During heavy rain, the lid of Nepenthes gracilis pitchers acts like a springboard, catapulting insects that seek shelter on its underside directly into the fluid-filled pitcher, new research has found. The findings were published today, Wednesday 13 June, in the journal PLoS ONE.
Pitcher plants (Nepenthes) rely on insects as a source of nutrients, enabling them to colonise nutrient-poor habitats where other plants struggle to grow. Prey is captured in specialised pitcher-shaped leaves with slippery surfaces on the upper rim and inner wall, and drowns in the digestive fluid at the bottom. Under humid conditions, the wettable pitcher rim is covered by a very thin, continuous film of water. If an insect tries to walk on the wet surface, its adhesive pads (the 'soles' of its feet) are prevented from making contact with the surface and instead slip on the water layer, similar to the 'aquaplaning' effect of a car tire on a wet road.
However, researchers have now discovered a new, unique method of capturing insects by the pitcher plant Nepenthes gracilis.
The lead author of the paper, Dr Ulrike Bauer from the University of Cambridge's Department of Plant Sciences, said: "It all started with the observation of a beetle seeking shelter under a N. gracilis lid during a tropical rainstorm. Instead of finding a safe - and dry - place to rest, the beetle ended up in the pitcher fluid, captured by the plant. We had observed ants crawling under the lid without difficulty many times before, so we assumed that the rain played a role, maybe causing the lid to vibrate and 'catapulting' the beetle into the trap, similar to the springboard at a swimming pool."
To test their hypothesis, the scientists simulated 'rain' with a hospital drip and recorded its effect on a captive colony of ants that was foraging on the nectar under the lid. They counted the number of ants that fell from the lid in relation to the total number of visitors. They found that ants were safe before and directly after the 'rain', but when the drip was switched on about 40% of the ants got trapped.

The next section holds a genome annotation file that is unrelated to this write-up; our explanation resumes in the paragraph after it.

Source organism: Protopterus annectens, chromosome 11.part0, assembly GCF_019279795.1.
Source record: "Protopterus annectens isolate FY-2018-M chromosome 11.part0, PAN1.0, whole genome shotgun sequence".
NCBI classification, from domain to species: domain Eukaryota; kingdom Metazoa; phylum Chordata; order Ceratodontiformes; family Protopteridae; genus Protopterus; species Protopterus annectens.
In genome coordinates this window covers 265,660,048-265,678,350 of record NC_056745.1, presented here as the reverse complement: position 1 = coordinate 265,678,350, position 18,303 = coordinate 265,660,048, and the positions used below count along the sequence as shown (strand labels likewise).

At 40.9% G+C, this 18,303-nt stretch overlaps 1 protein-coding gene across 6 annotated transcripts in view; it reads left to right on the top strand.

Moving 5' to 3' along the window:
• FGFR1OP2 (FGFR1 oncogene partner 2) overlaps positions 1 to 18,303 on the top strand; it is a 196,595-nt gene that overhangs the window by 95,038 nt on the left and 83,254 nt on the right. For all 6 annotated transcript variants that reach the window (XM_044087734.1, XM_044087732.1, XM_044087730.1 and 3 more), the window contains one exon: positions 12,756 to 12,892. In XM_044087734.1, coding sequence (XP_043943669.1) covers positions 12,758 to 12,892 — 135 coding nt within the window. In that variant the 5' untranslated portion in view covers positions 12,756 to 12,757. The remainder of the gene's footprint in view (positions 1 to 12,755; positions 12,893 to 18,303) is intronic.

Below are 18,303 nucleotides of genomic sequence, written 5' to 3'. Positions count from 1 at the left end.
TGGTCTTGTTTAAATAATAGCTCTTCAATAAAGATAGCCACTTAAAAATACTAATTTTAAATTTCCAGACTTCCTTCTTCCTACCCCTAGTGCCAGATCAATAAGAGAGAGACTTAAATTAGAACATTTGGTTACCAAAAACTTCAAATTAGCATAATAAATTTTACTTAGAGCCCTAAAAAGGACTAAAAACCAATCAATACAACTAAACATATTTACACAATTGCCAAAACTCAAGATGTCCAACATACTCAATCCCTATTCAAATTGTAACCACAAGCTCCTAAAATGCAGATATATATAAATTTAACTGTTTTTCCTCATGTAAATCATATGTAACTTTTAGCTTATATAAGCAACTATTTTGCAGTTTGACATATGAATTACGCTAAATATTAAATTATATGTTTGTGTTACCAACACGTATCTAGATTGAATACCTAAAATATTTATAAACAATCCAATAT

Further research revealed that the lower lid surface of the N. gracilis pitcher is covered with highly specialised wax crystals. This structure seems to provide just the right level of slipperiness to enable insects to walk on the surface under 'calm' conditions but lose their footing when the lid is disturbed (in most cases, by rain drops). The scientists also found that the lid of N. gracilis secretes larger amounts of attractive nectar than that of other pitcher plants, presumably to take advantage of this unique mechanism.
Dr Bauer added: "Scientists have tried to unravel the mysteries of these plants since the days of Charles Darwin. The fact that we keep discovering new trapping mechanisms in the 21st century makes me curious what other surprises these amazing plants might still have in store!"
University of Cambridge: http://www.cam.ac.uk
This press release was posted to serve as a topic for discussion. Please comment below. We try our best to only post press releases that are associated with peer reviewed scientific literature. Critical discussions of the research are appreciated. If you need help finding a link to the original article, please contact us on twitter or via e-mail.
After a severe brain injury, some people remain in a vegetative or minimally conscious state, unable to speak or move intentionally, and apparently unaware of the world around them. But in recent years, neuroscientists have found signs that some of these patients may still be conscious, at least to a degree. Now researchers have used a branch of mathematics called graph theory to search for neural signatures of consciousness.
Few parasitoids are more bizarre or disturbing than the wasps of the genus Glyptapanteles, whose females inject their eggs into living caterpillars. Once inside, the larvae mature, feeding on the caterpillar’s body fluids before gnawing through its skin en masse and emerging into the light of day. And despite the trauma, not only does the caterpillar survive---initially at least---but the larvae proceed to mind-control it, turning their host into a bodyguard that protects them as they spin their cocoons and finish maturing. Then, finally, the caterpillar starves to death, but only after the tiny wasps emerge from their cocoons and fly away.
From their new book A History of Life in 100 Fossils, Paul Taylor and Aaron O'Dea share the story of 10 incredible fossils
We love origin stories. When we see successful groups of animals and plants, we wonder where they came …
First research of its kind shows that tasers could impair a person's memory and thought process
Sometimes the most fascinating animals are the ones that are no longer with us. The oddly named sthenurine is no exception.
Australian banded stilts use mysterious cues to know when to head toward ephemeral lakes in the country’s otherwise dry interior
The intriguing story of how whale evolution was unpicked is told in The Walking Whales, revealing what it's like to be a globe-trotting palaeontologist
Cells derived from embryos appear to have improved vision in more than half of the 18 patients who had become legally blind because of two progressive, currently incurable eye diseases.
Oil rigs are rarely lauded by conservationists, but fish seem to love them – they have more fish living around them than natural rocky reefs do